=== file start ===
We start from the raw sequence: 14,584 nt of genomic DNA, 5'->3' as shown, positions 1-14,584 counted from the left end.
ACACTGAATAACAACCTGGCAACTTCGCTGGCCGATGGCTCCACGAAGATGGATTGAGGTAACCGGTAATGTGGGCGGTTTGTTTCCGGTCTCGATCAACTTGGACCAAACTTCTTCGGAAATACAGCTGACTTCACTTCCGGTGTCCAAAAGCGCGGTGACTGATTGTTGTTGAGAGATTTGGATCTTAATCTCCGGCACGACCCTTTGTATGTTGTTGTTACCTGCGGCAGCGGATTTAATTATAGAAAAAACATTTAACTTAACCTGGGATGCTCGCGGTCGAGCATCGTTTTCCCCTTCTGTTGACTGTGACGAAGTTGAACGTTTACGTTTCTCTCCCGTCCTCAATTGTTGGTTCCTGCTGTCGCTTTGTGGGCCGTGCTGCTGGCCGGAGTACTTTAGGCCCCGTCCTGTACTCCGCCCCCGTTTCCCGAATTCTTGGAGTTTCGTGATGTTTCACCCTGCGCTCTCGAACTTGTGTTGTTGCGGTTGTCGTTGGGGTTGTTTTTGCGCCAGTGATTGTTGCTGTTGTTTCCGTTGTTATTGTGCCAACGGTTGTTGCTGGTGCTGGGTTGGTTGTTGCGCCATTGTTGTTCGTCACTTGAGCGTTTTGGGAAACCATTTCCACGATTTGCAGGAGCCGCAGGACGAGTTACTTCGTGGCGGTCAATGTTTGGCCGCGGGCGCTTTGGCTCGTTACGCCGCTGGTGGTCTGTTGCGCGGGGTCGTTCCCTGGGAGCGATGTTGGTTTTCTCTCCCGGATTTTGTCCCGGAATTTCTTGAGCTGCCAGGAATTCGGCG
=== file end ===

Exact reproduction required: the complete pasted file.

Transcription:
We start from the raw sequence: 14,584 nt of genomic DNA, 5'->3' as shown, positions 1-14,584 counted from the left end.
ACACTGAATAACAACCTGGCAACTTCGCTGGCCGATGGCTCCACGAAGATGGATTGAGGTAACCGGTAATGTGGGCGGTTTGTTTCCGGTCTCGATCAACTTGGACCAAACTTCTTCGGAAATACAGCTGACTTCACTTCCGGTGTCCAAAAGCGCGGTGACTGATTGTTGTTGAGAGATTTGGATCTTAATCTCCGGCACGACCCTTTGTATGTTGTTGTTACCTGCGGCAGCGGATTTAATTATAGAAAAAACATTTAACTTAACCTGGGATGCTCGCGGTCGAGCATCGTTTTCCCCTTCTGTTGACTGTGACGAAGTTGAACGTTTACGTTTCTCTCCCGTCCTCAATTGTTGGTTCCTGCTGTCGCTTTGTGGGCCGTGCTGCTGGCCGGAGTACTTTAGGCCCCGTCCTGTACTCCGCCCCCGTTTCCCGAATTCTTGGAGTTTCGTGATGTTTCACCCTGCGCTCTCGAACTTGTGTTGTTGCGGTTGTCGTTGGGGTTGTTTTTGCGCCAGTGATTGTTGCTGTTGTTTCCGTTGTTATTGTGCCAACGGTTGTTGCTGGTGCTGGGTTGGTTGTTGCGCCATTGTTGTTCGTCACTTGAGCGTTTTGGGAAACCATTTCCACGATTTGCAGGAGCCGCAGGACGAGTTACTTCGTGGCGGTCAATGTTTGGCCGCGGGCGCTTTGGCTCGTTACGCCGCTGGTGGTCTGTTGCGCGGGGTCGTTCCCTGGGAGCGATGTTGGTTTTCTCTCCCGGATTTTGTCCCGGAATTTCTTGAGCTGCCAGGAATTCGGCG